“Come out of there! It’s the police! Open up!” What a funny joke, right? A few steps later, I was walking in a circle and laughing like a mad man with tears streaming down my face. For me, I could hear the strange laughter and knew it was coming from my mouth, but it seemed unreal. I could not think about the laughter for long, my head was cricked to the left side and I was seeing flashes of objects. Ceiling, dresser, friend in the doorway. Ceiling, dresser, friend in the doorway. The same repetitive images over and over as I twirled in place. The sounds were worse. I could hear that Kris had come out of the bathroom having finished his shower, and he was talking with my friend.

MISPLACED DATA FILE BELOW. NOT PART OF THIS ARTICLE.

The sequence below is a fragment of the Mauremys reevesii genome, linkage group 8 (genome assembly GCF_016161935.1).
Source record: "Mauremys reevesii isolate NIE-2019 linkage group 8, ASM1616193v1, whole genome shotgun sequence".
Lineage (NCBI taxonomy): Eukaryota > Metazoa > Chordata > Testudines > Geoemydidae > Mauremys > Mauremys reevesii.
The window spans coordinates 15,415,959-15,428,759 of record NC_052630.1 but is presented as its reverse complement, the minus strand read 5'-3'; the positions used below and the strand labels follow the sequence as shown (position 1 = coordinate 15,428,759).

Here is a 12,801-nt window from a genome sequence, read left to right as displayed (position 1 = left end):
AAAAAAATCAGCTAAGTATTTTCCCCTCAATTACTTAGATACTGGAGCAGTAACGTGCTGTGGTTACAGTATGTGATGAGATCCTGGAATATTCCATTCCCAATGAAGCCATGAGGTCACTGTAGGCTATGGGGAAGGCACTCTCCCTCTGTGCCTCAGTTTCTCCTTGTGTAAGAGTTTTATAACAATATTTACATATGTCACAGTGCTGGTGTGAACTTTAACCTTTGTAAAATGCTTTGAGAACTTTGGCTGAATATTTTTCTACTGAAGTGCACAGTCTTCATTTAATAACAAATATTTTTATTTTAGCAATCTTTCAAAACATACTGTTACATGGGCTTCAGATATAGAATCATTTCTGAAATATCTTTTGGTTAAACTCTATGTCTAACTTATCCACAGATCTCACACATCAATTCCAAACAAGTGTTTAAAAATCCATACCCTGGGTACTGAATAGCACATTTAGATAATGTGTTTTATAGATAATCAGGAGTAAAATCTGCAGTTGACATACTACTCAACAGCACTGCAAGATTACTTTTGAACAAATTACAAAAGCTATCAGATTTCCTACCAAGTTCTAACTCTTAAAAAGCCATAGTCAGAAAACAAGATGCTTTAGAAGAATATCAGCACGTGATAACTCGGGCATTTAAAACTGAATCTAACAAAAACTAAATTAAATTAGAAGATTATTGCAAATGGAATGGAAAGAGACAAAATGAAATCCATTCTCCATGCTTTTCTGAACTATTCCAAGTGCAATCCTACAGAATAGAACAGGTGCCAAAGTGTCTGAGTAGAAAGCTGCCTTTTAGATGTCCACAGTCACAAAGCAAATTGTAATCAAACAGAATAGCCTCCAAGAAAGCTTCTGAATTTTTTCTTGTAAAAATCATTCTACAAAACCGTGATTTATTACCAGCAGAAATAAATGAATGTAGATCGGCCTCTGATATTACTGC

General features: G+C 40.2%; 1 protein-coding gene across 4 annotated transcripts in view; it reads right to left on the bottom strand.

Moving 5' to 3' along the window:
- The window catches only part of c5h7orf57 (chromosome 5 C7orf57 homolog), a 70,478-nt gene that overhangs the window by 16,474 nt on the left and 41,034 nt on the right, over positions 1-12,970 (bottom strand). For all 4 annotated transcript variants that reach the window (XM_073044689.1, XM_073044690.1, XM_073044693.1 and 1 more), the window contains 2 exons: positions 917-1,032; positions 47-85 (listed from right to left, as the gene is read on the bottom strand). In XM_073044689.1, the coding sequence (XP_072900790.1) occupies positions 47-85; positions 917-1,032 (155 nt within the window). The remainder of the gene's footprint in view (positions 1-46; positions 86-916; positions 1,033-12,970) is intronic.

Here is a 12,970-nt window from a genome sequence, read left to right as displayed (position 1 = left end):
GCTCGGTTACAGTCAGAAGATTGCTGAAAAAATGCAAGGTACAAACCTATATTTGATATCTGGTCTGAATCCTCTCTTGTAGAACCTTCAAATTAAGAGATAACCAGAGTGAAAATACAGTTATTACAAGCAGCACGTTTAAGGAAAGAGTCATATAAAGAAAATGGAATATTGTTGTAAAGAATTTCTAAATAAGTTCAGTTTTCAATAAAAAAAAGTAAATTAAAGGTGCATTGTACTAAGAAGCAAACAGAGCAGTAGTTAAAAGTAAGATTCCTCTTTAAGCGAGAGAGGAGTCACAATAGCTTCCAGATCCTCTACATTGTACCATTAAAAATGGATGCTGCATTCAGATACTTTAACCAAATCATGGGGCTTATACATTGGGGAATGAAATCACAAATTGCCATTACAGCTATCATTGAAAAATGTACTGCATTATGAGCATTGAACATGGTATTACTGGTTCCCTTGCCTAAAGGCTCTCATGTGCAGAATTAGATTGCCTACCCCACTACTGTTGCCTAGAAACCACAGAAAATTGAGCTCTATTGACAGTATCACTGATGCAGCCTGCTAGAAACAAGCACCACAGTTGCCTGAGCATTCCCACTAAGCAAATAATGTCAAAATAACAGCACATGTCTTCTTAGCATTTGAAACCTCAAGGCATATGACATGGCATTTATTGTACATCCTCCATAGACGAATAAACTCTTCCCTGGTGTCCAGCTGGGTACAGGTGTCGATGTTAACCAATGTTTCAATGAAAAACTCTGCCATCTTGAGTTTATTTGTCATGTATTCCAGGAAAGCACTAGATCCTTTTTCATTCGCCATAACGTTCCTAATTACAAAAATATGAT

“What happened” “I don’t know, I think she hurt herself.” (I laugh and cry when I get hurt sometimes). “Honey, are you ok? Honey, stop doing that! Honey?” The last thing I remember was the simultaneous “I’m calling an ambulance!” When I woke up, I was on a gurney and the sun was once again shinning in my eyes. Two paramedics were attempting to talk with me but my voice was missing. I felt helpless. I could see the environment around me. I remember glimpses of my neighbors standing outside. Groggily I tried to explain that I am scared of needles. I started crying uncontrollably and searching for Kris. When I found him in the front seat of the ambulance, and I begged him to make them not stick me with the needles. From my place on the gurney, I could not go anywhere. I felt like I weighed a ton, every movement of my head felt like it took more effort than I had ever exerted before. The paramedics were asking me questions and engaging me in dialogue that to this day I do not remember. The lights from the emergency room were almost as bad as the blazing sun light. I remember lots of faces and flashes of images, but the next full memory I have is sitting in the ER room 19 with Kris and my friend in the chairs next to the bed. As a art major I remember the art work being so terrible in the rooms, single block colors with a white matted border hanging from the walls, not even fit to call it art. My body felt fine, I have no idea why I felt ok but had lost a chunk of my memory and was ok with that. I told everyone that I was ok, and that I was dehydrated. I apologized for not drinking any water on the way home and reassured them that I would be more careful next time. I told them these were just routine tests. I begged and begged for some water. When the doctor entered the room she has a striking resemblance to my eldest sister. She even had the start of the same birthmark my sister possesses but not as drastic. She has curly happy hair, but not a smiley disposition. Her name was Dr. Bohn, and my mind raced to the old Bevis and Butthead response of “heh heh heh heh, her name is Bohn. Heh heh heh heh!” When she sat on my bed, it was not with a “dehydration is a serious matter look”, it was much more grave.“You have a Tumor.”